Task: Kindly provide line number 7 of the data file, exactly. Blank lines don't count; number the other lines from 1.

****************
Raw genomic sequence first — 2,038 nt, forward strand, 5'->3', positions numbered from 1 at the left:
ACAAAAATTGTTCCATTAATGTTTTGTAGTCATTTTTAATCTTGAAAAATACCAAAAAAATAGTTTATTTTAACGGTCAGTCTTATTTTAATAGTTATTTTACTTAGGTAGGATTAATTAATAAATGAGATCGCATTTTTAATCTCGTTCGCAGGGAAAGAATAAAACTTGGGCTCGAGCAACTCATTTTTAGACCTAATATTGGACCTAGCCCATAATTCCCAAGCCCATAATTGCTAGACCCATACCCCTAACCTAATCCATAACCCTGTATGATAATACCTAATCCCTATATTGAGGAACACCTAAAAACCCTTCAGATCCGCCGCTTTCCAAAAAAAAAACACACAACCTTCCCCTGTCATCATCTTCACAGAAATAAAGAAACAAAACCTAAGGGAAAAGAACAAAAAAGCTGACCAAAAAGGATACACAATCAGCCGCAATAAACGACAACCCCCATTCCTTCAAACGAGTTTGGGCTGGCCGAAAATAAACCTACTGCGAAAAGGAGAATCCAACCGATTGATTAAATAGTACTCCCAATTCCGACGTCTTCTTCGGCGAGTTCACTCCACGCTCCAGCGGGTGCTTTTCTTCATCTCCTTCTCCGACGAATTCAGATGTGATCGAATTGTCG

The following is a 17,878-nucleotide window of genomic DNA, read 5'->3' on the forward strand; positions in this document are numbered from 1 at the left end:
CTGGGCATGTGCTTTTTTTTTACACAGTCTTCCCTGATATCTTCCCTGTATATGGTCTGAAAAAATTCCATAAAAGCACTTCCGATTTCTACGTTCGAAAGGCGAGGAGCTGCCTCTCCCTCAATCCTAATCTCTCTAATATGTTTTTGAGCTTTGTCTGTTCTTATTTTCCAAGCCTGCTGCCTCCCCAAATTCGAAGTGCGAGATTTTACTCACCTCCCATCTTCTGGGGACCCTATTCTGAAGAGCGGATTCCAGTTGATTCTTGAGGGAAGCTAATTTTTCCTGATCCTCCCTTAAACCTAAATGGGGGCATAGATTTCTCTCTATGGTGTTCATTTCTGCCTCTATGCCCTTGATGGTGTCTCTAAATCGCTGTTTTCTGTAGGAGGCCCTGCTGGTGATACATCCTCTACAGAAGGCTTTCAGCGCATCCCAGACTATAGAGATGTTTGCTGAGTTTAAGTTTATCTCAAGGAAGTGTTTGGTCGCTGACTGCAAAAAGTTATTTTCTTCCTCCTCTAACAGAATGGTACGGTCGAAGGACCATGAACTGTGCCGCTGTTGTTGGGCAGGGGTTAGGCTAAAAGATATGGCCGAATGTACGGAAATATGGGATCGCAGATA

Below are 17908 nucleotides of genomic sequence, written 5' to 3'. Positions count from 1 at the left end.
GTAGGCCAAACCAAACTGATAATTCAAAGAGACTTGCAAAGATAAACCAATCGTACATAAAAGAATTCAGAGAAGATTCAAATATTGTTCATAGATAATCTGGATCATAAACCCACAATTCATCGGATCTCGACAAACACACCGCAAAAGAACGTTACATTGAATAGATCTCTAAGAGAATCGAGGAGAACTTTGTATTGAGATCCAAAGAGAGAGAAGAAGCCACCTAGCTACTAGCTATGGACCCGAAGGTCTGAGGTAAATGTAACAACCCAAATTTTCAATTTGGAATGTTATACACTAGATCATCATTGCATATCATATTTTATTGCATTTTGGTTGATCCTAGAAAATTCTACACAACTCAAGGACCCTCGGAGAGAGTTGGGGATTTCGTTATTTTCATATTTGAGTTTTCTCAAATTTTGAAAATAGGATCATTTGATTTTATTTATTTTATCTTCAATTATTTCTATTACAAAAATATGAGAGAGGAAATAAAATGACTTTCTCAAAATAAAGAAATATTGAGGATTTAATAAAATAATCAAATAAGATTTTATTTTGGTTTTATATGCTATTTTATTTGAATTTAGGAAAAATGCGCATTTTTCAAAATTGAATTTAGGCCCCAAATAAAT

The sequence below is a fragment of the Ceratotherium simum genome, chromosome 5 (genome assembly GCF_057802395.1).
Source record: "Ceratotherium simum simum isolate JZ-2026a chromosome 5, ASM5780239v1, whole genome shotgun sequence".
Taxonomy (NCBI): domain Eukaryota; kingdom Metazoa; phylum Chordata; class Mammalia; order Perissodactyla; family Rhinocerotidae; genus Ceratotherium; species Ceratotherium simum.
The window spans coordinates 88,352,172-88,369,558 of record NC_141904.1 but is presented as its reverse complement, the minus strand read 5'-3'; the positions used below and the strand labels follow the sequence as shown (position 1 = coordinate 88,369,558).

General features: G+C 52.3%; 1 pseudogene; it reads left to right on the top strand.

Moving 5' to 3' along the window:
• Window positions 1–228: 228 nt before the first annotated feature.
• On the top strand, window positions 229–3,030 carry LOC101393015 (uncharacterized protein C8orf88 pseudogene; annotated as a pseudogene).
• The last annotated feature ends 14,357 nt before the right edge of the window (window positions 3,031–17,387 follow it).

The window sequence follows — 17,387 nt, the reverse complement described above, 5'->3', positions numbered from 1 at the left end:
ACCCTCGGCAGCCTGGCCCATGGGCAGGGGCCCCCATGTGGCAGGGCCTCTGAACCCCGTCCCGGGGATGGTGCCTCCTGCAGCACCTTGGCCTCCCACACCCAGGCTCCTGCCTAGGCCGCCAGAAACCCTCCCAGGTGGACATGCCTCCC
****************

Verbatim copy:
The sequence below is a fragment of the Ceratotherium simum genome, chromosome 5 (genome assembly GCF_057802395.1).